Though generally a much cuter, softer affair then “The Secret of NIMH,” “An American Tail” is not without moments that may be too tense for very young children. The opening scene, where the cats destroy the mouse village, is surprisingly intense. While traversing the ocean, Fieval decides to explore the ship. The ocean seemingly comes alive, a black figure that looks halfway between a manta ray and the devil emerges from the water to batter the ship. It’s an interesting way to visualize the tidal waves. While wandering the streets of New York, Fieval is nearly trampled by a marching horse, its hoof beats reverberating through the ground like an earthquake. The little mouse is nearly crushed inside a phonograph before being tossed out a window. The moment that also spooked me the most as a kid is when the mouse takes to the sewer, in hopes of finding his family. A swarm of cockroaches fills the tunnel, nearly devouring Fieval, before the insects are eaten by some sort of monstrous fish. “An American Tail” acknowledges death and isn’t without its dramatic weight.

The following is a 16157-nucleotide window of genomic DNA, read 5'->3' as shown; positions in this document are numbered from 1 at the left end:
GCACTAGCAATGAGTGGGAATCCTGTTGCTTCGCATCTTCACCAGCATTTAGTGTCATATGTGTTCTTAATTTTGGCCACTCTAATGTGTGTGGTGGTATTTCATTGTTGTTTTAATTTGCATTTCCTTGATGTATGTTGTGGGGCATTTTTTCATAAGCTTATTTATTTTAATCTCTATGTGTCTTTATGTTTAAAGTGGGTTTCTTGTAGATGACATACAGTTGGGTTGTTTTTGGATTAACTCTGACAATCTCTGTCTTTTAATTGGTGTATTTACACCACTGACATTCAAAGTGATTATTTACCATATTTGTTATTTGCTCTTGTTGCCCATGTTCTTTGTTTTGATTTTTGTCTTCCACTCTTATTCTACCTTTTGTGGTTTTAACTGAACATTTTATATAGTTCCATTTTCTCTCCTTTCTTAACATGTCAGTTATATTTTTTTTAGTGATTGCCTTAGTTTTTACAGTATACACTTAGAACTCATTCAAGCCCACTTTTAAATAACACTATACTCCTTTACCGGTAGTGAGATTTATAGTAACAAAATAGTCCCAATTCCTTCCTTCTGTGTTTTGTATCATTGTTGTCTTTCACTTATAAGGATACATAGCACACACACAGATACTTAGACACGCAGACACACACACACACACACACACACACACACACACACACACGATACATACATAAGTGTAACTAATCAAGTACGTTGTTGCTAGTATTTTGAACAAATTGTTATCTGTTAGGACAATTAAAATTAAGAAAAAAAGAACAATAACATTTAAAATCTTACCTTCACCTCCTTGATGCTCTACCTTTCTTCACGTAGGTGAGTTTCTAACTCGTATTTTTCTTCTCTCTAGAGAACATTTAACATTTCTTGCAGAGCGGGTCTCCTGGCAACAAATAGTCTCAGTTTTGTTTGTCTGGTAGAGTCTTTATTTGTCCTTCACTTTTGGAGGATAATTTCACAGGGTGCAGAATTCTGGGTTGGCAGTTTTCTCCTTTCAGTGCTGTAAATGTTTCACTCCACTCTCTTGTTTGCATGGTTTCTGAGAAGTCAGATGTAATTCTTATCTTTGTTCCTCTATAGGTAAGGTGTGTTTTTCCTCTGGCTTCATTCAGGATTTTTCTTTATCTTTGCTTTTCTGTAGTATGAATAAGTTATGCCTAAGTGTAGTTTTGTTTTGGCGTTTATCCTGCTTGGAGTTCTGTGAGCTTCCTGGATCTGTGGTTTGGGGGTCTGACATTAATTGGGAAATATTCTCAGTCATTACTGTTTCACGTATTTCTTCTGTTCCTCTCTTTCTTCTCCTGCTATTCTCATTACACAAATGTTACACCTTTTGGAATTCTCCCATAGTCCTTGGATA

The biggest difference between Bluth’s second feature and his first is that “An American Tail” is a musical. Despite Papa Mousekewitz frequently playing on his fiddle, it’s still slightly jarring when the characters bursts into song. “There Are No Cats in America” is the first song-and-dance number. It’s catchy, even the lyrics are too cartoony and the sequence is full of ethnic stereotypes. The next song, “Never Say Never,” is a lot better. Though full of the kind of “don’t give up on your dreams!” lyrics you’re used to hearing in kids’ movies, the song has a nice melody. The song is helped by Christopher Plummer’s vocal, which are strong and full. The weakest song belongs to Fieval and Tiger, “A Duo,” which establishes their friendship. Though the sequence is full of colorful animation, the song is forgettable and interrupts the film’s narrative flow. The soundtrack’s breakway pop hit was “Somewhere Out There.” It’s no wonder why. The lyrics are nostalgic and touching while the melody is sweeping and gorgeous. The same could be said of the James Horner’s beautiful score, which makes his recent, unexpected passing felt all the more.